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States Schools and Houses etc - Telegraph report

(11 Posts)
Judy1234 Sun 30-Sep-07 08:58:11

Quite an interesting long report in the Sunday Telegraph today on where you live and house prices and state schooling.

pyjamaqueen Sun 30-Sep-07 09:24:49

But surely it's nothing new that people buy houses in catchment areas for good schools and this drives up the prices.

Hulababy Sun 30-Sep-07 09:26:00

Round here there is a definitely house price rise in good catchment areas. Sheffield south west house prices are much higher than elsewhere - best schools are in this area.

littlelapin Sun 30-Sep-07 09:31:18

Message withdrawn at poster's request.

littlelapin Sun 30-Sep-07 09:31:46

Message withdrawn at poster's request.

westendgirl Sun 30-Sep-07 13:54:31

The report seems to just look at a few areas. In LB Richmond a house near a favoured primary school (state) will cost around £50,000 more than a comparable one from which a child might be allocated a less sought-after school.
Do Dulwich College, James Allen's and Alleyn's have no effect on local prices?

Gobbledigook Sun 30-Sep-07 13:59:58

Hula - ditto here. House prices in South Manchester/Trafford are much higher than other areas of Manchester, partly due to good state schools, and state grammar schools still exist here too.

Gobbledigook Sun 30-Sep-07 14:00:50

'The report seems to just look at a few areas'

Well yes, because the South East is the only place of any importance, no? hmm

Judy1234 Sun 30-Sep-07 14:16:35

Yes,presumably even those of us who pay want to be reasonably near the good private day schools although it's not such an issue in parts of London where there are a good few excellent private schools to choose between. It says in the article some heads deliberately change in the state sector catchments year by year so parents cannot easily play the system.

Lampl's article in the Sunday Times today - they found that some state school teachers say Oxbridge is not for their pupils and expectations are lowered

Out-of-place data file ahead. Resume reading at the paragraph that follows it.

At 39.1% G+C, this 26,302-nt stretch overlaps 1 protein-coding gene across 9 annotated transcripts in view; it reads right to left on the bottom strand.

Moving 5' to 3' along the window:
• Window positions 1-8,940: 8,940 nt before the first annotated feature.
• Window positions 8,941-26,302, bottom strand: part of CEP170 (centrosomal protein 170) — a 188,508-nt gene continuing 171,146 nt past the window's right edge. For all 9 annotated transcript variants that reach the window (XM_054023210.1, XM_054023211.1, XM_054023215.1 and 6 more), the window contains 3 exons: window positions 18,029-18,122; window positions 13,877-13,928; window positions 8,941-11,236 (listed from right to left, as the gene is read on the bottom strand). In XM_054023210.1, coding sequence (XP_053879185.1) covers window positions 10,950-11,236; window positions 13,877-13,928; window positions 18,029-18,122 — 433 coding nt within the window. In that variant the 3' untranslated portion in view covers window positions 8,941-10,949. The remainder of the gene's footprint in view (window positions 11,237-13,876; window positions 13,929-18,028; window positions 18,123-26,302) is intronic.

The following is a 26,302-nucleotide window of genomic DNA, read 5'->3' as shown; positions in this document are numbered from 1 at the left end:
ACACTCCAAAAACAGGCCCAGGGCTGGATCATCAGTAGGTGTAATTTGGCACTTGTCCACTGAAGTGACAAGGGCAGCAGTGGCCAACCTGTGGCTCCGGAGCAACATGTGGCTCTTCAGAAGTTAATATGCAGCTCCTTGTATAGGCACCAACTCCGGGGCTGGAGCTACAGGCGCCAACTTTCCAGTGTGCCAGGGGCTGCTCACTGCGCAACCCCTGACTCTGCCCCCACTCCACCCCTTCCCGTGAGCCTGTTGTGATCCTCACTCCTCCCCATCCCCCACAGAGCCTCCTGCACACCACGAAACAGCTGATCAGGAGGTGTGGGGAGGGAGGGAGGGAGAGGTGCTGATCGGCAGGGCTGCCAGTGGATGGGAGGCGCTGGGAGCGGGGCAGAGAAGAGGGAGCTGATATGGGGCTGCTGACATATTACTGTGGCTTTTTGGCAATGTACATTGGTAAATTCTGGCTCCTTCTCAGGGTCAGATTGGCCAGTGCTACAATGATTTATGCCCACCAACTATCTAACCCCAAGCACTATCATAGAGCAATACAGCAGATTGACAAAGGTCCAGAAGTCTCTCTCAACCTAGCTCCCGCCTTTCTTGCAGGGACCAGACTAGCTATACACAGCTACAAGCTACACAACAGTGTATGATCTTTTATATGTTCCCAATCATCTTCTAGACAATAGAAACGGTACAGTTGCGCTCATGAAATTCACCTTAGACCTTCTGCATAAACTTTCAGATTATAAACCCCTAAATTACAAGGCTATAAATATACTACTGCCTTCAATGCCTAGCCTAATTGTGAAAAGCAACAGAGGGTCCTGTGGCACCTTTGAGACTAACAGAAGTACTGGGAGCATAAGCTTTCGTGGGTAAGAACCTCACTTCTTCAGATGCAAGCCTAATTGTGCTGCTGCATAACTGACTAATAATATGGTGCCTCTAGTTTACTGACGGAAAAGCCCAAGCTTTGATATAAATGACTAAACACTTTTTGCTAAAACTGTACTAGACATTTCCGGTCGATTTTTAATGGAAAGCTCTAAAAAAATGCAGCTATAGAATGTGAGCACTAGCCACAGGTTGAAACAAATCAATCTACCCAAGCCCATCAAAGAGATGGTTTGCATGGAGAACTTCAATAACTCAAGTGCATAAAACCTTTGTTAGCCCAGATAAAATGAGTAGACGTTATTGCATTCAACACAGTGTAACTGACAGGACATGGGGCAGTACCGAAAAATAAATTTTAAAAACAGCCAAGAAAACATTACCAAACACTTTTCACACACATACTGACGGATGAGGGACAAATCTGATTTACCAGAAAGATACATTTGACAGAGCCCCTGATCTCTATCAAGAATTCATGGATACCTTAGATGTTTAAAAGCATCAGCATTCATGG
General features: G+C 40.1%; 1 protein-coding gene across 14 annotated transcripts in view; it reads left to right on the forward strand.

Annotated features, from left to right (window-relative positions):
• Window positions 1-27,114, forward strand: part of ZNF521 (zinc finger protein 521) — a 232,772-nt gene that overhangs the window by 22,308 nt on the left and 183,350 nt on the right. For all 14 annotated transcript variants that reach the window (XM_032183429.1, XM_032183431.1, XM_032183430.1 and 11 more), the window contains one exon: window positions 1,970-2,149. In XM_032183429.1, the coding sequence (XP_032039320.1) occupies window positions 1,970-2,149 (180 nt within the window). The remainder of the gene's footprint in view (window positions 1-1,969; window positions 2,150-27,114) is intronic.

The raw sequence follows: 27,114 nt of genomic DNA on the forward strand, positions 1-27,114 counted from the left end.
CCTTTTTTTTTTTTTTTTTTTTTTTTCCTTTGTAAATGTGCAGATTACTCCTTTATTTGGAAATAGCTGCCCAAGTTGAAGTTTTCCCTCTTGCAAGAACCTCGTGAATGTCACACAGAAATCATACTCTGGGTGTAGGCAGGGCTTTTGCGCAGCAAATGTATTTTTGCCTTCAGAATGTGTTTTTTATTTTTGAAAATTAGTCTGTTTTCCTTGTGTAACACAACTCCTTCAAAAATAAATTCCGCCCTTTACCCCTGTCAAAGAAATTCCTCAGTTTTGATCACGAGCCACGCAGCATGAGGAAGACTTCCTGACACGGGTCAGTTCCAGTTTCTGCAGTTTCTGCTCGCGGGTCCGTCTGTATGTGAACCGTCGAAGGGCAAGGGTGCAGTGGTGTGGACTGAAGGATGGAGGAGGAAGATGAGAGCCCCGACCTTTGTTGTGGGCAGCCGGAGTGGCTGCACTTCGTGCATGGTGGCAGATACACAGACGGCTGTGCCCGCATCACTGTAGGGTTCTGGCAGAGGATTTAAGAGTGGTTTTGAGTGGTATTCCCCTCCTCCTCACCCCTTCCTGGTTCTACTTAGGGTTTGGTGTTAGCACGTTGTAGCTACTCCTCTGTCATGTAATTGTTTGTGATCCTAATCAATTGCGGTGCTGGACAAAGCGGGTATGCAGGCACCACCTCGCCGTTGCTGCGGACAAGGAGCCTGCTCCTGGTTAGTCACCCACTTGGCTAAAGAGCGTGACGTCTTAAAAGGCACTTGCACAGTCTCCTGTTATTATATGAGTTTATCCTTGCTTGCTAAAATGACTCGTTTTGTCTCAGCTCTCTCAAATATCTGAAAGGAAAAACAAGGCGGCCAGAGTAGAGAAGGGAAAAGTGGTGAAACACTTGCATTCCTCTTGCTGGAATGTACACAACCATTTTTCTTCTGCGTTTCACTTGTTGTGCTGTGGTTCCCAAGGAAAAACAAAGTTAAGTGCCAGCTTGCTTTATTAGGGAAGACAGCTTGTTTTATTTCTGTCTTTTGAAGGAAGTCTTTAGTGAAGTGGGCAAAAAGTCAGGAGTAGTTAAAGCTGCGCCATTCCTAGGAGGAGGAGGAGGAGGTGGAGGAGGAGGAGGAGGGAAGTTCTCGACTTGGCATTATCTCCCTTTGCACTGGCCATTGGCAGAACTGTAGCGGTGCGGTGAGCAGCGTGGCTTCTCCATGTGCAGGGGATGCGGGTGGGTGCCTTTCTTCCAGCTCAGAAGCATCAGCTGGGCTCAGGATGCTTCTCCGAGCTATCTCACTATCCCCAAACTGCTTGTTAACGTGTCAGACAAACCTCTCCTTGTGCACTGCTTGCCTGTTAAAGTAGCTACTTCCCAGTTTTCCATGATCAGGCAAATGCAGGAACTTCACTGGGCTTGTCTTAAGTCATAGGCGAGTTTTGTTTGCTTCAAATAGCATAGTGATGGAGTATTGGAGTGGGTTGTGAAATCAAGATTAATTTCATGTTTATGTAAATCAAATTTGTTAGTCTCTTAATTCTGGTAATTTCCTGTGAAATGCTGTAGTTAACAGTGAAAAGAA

Freckle Sun 30-Sep-07 14:33:03

This phrase caught my attention

" Counties which still have grammar schools, such as Kent, Lincolnshire and Buckinghamshire, attract parents like bees to honey."

When will whatever government is in power realise this and bring back grammars in other areas as this is clearly what many parents want? Then there wouldn't be such a scramble for the few places which are currently available.

And, even better idea, ensure that all schools teach to a consistent standard and then there wouldn't be any "good" and "bad" schools.

Peachy Sun 30-Sep-07 14:53:19

All the estate agents around here list in the window sign if its the 'good' (I'd have to debate- I love the other one- but anyway), school that's the catchment school; the catchment is tiny and only includes the area that existed when the school contract was drawn up- 1747- so by nature that means its all the old cottages etc, places that would be more pricey anyhow, iyswim.

We moved here just because we found the house on the internet and it was close to Uni, however I have been told by a few of ds1's classmates' parents that they had made a decision that they would only have children if they could move into the catchment shock. REALLY bizarre imo- for a start if you're that desperate why not consider the two good Private schools (one very well known- haberdashers Monmouth) in the area and have a house closer to where you wanted to actually live?

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